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Are hair barriers standard of care?

Ask the Expert ForumCategory: Infection ControlAre hair barriers standard of care?
Shelly Costley asked 7 months ago
Hair barriers were used more widely during the pandemic in dental settings. Is there any research supporting the use of hair covers in the dental setting?
1 Answers
Kristen Pratt Machado Staff answered 6 months ago
From Kandis Garland, RDH, MS:   The Occupational Health and Safety Administration (OSHA) develops evidence-based standards that employers must follow to ensure worker safety.1 Several OSHA standards for dentistry exist, including the Bloodborne Pathogens (BBP) Standard, Respiratory Standard, and Hazard Communication Standard.2 Personal protective equipment (PPE) falls within the BBP Standard.3 The use of PPE—including masks, face shields, gloves, eyewear, and gowns/lab coats—is required by OSHA to protect workers from infectious pathogens.3 Intact skin and mucous membranes of the mouth, nose, and eyes are at high risk for occupational exposure to infectious pathogens, which why PPE is so vital. Infectious pathogens from aerosol-generating procedures (AGP)—such as air polishing, ultrasonic scaling, and use of high-speed handpieces—became a concern during the early part of the pandemic. Infection control guidance during that time recommended avoiding AGP altogether.4 Revised infection control guidance regarding AGP includes using rubber dams, implementing four-handed dentistry, donning additional PPE (N-95 respirators, goggles, and full-face shields), and using high-volume evacuation (HVE).5 Ultrasonic scalers produce large volumes of aerosols, splash, and spray. The use of HVE and proper PPE, such as high-filtration masks and face shields, significantly reduce aerosol contamination by up to 95%.6 Visual fluorescent photographs depicting aerosol spatter from ultrasonics demonstrate that it is generally focused on the center of the operator’s face, with less contamination of the forehead area. Therefore, it is vital to wear PPE that protects the eyes, nose, and mouth, such as masks and face shields. The hair and scalp are not exposed to as much aerosol contamination nor are they mucous membranes, thus, they are not at risk for disease transmission from infectious pathogens. Protection of the hair or the scalp is not addressed in any current dental infection control guidance, therefore is not required or considered the standard of care in nonsurgical settings.3,5,7 However, best practices generally exceed minimum recommendations, thus oral health professionals are free to implement if desired. Head coverings, such as scrub caps, surgical caps, or bonnets, are required in medical surgical settings in order to provide a sterile environment for patients.8 Human hair contains bacteria that could contaminate a sterile surgical site if not covered. So, the PPE in this case is to primarily protect the patient’s surgical site, and only secondarily to protect the worker. Oral health professionals should wear head coverings during surgical procedures such as oral surgery or periodontal surgery. However, for routine nonsurgical dental procedures, head coverings are not required.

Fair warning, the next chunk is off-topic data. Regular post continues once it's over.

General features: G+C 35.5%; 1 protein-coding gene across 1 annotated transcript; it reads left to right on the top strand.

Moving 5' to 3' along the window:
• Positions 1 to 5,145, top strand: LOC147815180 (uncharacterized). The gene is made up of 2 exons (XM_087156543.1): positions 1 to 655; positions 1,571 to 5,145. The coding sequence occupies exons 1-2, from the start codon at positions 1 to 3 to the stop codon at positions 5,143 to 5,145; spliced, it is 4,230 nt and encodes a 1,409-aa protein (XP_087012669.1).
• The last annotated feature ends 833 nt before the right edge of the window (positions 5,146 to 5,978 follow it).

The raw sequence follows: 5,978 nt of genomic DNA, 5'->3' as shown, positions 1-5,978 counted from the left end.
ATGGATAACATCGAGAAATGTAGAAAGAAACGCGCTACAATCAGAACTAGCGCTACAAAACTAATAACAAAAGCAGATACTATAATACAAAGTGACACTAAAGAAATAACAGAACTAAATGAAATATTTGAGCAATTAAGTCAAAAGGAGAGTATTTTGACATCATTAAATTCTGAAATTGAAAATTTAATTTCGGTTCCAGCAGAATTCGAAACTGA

1. Occupational Safety and Health Administration. About OSHA. Available at: osha.g/​v/​aboutosha. Accessed October 11, 2022.
  2. Occupational Safety and Health Administration. Dentistry. Available at:​dentistry. Accessed October 11, 2022.
  3. Occupational Safety and Health Administration. Bloodborne Pathogens Standard 1910.1030. Available at:​laws-regs/​regulations/​standardnumber/딦/딦.1030. Accessed October 11, 2022.
  4. American Dental Association. Postponement Recommendations. Available at:​about/​press-releases/떔-archives/​ada-calls-upon-dentists-to-postpone-elective-procedures#:~:text=The%20ADA%20is%20deeply%20concerned,for%20the%20next%20three%20weeks. Accessed October 11, 2022.
  5. Kohn WG, Harte JA, Malvitz DM, et al. Guidelines for infection control in dental health care settings—2003. MMWR Recomm Rep. 2003;52(RR-17):1-61.
  6. Harrel SK, Molinari J. Aerosols and splatter in dentistry. A brief review of the literature and infection control implications. J Am Dent Assoc. 2004;135:429–437.
  7. United States Centers for Disease Control and Prevention. Summary of Infection Prevention Practices in Dental Settings. Available at:​oralhealth/​infectioncontrol/​pdf/​safe-care2.pdf. Accessed October 11, 2022.
  8. United States National Library of Medicine. Personal Protective Equipment. Available at:​ency/​patientinstructions/�.htm. Accessed October 11, 2022.

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